Infernal Affairs - Penthouse Elephant (2009)
Raito
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Infernal Affairs
Hello, you've reached Raito's movie review blog. Most of what you'll find here is reviews of Chinese movies, because that's pretty much all I watch. :'D

November 2012
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Raito [userpic]
Penthouse Elephant (2009)



This was a really interesting movie.  Not the least because the descriptions and whatnot of it were very misleading.  There was also a certain amount of societal commentary in it, possibly a lot, depending on how you look at it.  The descriptions tell you it's about three friends, one a photographer, one a plastic surgeon and one a financial something or other.  However, the story mostly centers around the photographer played by Jang Hyuk who has apparently just been dumped.  The opening scene has him slicing off his own fingers to stop himself from grabbing his cellphone.  That turns out to be all in his imagination and sets the tone for the film to mess with realism, at least while the camera's on Jang.  Meanwhile, the plastic surgeon friend is introduced as someone with a womanizing problem, which later comes out as a sex addiction and his regret is eventually meted out in the form of anonymous threats and an STD fear.  The third friend doesn't get much focus, but you get the impression that he's in some kind of trouble with his firm and it eventually comes out that he's been having an affair with the plastic surgeon's wife besides.

But back to Jang's character.  He's dealing with depression over his recent breakup and spends a lot of time smoking weed and seeing things that aren't there, though he later tells a doctor that he would see things even if he wasn't high.  Throughout the film he occasionally has fantasies about killing himself and further fantasies about the news reporting how inept he is at carrying them out.  To be honest, Jang really carries this film because his portrayal of a creative type dealing with manic depression is completely convincing and relateable, assuming that you fit or have fit that description.  He even seems to believe the fake doctor when she spins him a tale of being an agent from the future.  Second, in acting terms is probably the plastic surgeon who comes across as someone who is just really confused and seems to have this childlike mentality of simply responding to his urges, unable to deal with problems and he has the same amount of dismay when he realizes the trouble it's got him into.  The funny thing is how in the closing half an hour or so of the film he becomes a far more sympathetic character than the cold financial guy who is running away from everyone and everything and taking the plastic surgeon's wife with him.  The wife, by the way, is also Jang's sister and he has known about their affair all along but can't bear losing either of them as friends and has kept it a secret.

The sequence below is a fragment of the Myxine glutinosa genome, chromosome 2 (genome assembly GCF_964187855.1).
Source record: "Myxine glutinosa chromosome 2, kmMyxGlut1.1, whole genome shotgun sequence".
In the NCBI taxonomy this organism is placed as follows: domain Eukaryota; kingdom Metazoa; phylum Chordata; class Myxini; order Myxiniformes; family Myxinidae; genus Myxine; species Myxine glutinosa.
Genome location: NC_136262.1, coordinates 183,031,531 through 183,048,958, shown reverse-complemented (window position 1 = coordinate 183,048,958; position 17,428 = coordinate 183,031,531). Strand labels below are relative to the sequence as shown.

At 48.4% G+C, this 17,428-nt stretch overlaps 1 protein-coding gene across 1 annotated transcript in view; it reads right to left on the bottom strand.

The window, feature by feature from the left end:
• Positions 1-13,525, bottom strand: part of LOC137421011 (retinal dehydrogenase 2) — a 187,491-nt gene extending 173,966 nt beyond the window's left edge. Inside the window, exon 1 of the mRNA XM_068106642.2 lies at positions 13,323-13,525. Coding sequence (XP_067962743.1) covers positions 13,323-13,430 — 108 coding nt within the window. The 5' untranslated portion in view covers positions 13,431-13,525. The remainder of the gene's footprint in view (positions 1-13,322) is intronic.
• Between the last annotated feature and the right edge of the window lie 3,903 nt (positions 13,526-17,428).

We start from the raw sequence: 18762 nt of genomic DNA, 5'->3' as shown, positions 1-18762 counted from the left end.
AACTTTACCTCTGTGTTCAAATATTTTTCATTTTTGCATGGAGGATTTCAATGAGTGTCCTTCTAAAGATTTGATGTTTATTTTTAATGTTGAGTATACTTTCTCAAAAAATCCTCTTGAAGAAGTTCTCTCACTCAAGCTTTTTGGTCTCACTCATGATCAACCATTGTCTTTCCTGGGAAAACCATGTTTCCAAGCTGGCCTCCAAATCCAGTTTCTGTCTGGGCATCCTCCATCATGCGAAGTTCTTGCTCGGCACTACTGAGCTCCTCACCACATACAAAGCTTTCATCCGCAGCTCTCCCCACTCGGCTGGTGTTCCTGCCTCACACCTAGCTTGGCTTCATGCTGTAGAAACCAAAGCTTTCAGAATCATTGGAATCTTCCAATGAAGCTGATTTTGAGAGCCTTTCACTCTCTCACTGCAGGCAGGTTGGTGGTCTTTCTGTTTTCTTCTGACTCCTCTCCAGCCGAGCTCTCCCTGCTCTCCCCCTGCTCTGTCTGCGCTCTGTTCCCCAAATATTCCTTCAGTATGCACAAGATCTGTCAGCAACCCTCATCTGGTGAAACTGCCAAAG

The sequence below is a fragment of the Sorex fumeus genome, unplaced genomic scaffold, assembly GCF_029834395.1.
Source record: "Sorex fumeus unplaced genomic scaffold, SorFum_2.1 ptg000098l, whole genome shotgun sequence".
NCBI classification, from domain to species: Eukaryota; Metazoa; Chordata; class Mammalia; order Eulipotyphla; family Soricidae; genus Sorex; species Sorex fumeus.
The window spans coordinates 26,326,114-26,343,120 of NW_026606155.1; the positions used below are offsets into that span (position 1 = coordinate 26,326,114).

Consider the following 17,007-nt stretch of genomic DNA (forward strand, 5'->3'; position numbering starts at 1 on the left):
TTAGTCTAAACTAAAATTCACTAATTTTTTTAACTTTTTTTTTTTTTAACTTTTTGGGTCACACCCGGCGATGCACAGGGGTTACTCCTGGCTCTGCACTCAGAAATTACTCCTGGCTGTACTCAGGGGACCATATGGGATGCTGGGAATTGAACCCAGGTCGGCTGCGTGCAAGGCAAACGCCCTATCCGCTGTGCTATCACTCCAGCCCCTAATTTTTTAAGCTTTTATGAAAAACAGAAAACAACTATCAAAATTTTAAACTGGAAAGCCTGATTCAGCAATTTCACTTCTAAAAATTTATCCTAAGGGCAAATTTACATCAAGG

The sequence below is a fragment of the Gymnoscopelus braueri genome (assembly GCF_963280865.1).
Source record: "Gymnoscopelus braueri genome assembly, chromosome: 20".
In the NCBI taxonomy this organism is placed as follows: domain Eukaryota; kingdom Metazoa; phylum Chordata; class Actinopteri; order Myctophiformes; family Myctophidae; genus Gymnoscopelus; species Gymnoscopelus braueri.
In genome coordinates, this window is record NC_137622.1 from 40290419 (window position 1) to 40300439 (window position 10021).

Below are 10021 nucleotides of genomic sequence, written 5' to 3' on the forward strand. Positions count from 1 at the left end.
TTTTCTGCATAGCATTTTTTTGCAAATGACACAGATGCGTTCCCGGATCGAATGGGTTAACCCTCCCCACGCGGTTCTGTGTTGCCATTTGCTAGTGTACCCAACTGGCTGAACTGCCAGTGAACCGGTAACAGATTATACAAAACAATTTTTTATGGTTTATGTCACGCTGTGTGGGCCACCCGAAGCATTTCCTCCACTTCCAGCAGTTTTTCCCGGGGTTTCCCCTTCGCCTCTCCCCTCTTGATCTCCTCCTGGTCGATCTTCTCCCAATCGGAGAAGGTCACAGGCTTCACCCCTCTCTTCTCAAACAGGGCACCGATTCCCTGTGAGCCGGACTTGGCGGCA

The climax is something out of a nightmare and follows the scene where the surgeon goes to one of his affair's house only to find her with slit wrists in her bathtub.  He also discovers upon leaving that she was likely the one sending the threats, if not her then her manager who apparently also has a thing for her.  Said manager sees his car leaving the complex and the surgeon eventually gives the car to Jang, hoping not to be connected to the suicide.  The manager, who is out for revenge, later bursts in on the three friends and Jang's sister having a confrontation over the banker guy leaving and in a rather gruesome scene, he tries to kill Jang, who had the car, but the banker guy tackles him, gets fatally stabbed and the manager is eventually hit fatally over the head by the surgeon.  The nightmare element is from Jang's point of view who can't believe he's helping the surgeon dispose of the bodies in such a way that it won't be connected to them.  The surgeon keeps telling him that it's a dream and he'll soon wake up, to which he responds angrily that he's not crazy.  After that, it goes back to the opening opening scene where Jang is scrubbing blood out of his clothes and hands when detectives show up at the door.  He, and probably everyone watching, assume they are there about one of the two people killed, but instead they want to know about the woman whom Jang thought was a doctor, but is actually a crazy criminal.  To this point, I really wasn't sure what their scene was, if it was real or if it was more of Jang's hallucinations, but I had suspected all along that she wasn't reallly a doctor.

At the end, Jang convinces himself to go to the police about his friend's death, only to find out that he is not listed as a citizen of Korea at all, that he was probably American and that Jang never knew his real name.  Somehow that becomes yet another illusion he has to dispel, a piece of the past that he has to forget.

Mood blahMood blah
Tags: drama, jang hyuk, korean, suspense